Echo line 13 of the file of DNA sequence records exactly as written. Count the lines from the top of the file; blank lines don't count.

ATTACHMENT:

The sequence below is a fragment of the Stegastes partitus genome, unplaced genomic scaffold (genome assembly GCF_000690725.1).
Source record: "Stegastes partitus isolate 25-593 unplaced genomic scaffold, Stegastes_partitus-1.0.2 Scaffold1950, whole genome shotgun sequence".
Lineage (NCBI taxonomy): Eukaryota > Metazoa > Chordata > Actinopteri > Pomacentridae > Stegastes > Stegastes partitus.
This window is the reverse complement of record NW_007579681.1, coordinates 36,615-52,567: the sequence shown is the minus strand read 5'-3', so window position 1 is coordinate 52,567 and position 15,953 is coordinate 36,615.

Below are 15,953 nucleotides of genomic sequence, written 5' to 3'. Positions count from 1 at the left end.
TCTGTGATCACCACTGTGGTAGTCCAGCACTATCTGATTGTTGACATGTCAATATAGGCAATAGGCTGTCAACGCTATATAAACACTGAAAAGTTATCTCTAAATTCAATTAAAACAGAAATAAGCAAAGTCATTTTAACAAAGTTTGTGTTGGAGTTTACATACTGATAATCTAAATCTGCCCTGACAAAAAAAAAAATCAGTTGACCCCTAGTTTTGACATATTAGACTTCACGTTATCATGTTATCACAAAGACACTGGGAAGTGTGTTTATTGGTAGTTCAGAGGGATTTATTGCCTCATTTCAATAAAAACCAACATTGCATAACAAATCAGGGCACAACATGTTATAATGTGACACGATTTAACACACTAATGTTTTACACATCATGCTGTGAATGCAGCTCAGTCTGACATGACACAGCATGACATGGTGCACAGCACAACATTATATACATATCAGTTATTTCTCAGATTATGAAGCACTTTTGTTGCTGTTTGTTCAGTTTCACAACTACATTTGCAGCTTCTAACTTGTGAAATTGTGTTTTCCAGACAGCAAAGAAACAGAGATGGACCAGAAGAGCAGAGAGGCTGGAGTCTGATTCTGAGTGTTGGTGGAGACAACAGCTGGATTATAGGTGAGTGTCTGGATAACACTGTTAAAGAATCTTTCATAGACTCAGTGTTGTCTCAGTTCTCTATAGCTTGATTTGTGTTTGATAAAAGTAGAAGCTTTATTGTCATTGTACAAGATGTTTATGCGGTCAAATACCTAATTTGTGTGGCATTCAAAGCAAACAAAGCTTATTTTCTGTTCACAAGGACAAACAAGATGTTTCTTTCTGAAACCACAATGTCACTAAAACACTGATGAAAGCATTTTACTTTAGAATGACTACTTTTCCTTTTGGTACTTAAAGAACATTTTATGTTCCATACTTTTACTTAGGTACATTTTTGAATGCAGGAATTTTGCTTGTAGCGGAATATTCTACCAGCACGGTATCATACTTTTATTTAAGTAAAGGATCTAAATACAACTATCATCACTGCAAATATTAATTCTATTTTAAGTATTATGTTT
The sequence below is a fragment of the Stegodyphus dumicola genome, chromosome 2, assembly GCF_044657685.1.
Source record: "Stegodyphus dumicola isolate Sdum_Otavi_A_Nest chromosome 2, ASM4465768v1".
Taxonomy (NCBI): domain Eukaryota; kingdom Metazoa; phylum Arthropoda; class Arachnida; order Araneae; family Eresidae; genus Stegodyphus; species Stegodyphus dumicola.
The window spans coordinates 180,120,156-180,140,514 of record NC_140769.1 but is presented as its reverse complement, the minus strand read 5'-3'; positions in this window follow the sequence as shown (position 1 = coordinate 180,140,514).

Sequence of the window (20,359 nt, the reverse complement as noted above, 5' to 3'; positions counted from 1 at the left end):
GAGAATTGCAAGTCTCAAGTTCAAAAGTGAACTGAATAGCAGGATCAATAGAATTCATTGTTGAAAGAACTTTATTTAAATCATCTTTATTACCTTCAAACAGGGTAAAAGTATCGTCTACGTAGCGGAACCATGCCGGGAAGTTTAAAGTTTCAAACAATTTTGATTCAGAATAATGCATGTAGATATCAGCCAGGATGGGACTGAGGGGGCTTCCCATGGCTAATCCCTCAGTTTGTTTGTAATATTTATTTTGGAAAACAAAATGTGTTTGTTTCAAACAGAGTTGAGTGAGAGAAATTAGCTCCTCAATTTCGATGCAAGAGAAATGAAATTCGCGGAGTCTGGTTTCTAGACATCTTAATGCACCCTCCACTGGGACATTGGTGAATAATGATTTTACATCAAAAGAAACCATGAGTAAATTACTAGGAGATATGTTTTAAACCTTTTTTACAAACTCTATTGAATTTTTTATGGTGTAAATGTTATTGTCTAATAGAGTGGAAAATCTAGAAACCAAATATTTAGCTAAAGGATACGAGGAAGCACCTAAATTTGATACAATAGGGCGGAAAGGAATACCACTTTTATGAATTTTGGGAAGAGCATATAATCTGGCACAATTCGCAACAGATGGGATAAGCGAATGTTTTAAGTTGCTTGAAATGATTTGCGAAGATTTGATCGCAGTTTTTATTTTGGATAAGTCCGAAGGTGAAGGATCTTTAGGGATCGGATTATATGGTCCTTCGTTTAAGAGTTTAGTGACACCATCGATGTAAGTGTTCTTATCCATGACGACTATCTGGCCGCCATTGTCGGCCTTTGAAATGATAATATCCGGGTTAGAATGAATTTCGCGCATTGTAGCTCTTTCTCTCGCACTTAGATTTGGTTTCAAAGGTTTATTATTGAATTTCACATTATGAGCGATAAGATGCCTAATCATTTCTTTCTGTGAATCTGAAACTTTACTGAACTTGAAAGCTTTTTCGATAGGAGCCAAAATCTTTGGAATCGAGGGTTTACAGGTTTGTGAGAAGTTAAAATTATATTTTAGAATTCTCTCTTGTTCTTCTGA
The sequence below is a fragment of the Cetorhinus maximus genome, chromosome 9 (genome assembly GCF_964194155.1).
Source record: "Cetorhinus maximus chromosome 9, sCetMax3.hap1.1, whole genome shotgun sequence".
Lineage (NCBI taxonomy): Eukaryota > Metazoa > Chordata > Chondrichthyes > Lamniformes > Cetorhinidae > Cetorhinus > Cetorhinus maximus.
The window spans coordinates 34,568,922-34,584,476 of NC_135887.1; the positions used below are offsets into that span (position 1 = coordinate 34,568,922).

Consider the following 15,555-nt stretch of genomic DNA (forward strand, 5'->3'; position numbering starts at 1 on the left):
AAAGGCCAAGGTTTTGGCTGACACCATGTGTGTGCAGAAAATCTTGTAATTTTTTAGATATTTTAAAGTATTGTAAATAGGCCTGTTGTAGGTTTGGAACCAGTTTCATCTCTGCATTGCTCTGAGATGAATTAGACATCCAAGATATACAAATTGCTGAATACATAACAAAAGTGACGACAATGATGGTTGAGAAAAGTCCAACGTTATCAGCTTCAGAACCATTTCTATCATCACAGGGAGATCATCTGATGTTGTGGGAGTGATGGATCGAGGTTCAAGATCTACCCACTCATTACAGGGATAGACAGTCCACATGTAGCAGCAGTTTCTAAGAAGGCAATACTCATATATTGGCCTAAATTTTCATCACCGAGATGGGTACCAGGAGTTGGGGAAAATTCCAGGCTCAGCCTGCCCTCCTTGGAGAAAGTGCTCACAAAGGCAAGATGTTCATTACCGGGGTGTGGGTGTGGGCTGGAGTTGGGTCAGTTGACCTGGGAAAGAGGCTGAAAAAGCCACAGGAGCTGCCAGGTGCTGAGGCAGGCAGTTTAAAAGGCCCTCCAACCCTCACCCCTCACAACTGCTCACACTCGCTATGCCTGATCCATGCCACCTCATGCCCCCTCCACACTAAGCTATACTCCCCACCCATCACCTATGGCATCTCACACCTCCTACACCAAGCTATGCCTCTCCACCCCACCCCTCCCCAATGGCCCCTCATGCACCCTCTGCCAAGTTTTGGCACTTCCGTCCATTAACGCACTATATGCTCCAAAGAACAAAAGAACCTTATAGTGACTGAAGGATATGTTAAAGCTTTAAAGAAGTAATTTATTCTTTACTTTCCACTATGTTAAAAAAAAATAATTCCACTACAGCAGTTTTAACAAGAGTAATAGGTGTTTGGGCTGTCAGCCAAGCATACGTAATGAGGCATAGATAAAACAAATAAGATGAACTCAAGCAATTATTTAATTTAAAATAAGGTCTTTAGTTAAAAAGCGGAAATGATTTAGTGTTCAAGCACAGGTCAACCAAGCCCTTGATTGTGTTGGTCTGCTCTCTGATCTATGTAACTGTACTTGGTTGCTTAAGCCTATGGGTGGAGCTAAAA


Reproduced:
The sequence below is a fragment of the Cetorhinus maximus genome, chromosome 9 (genome assembly GCF_964194155.1).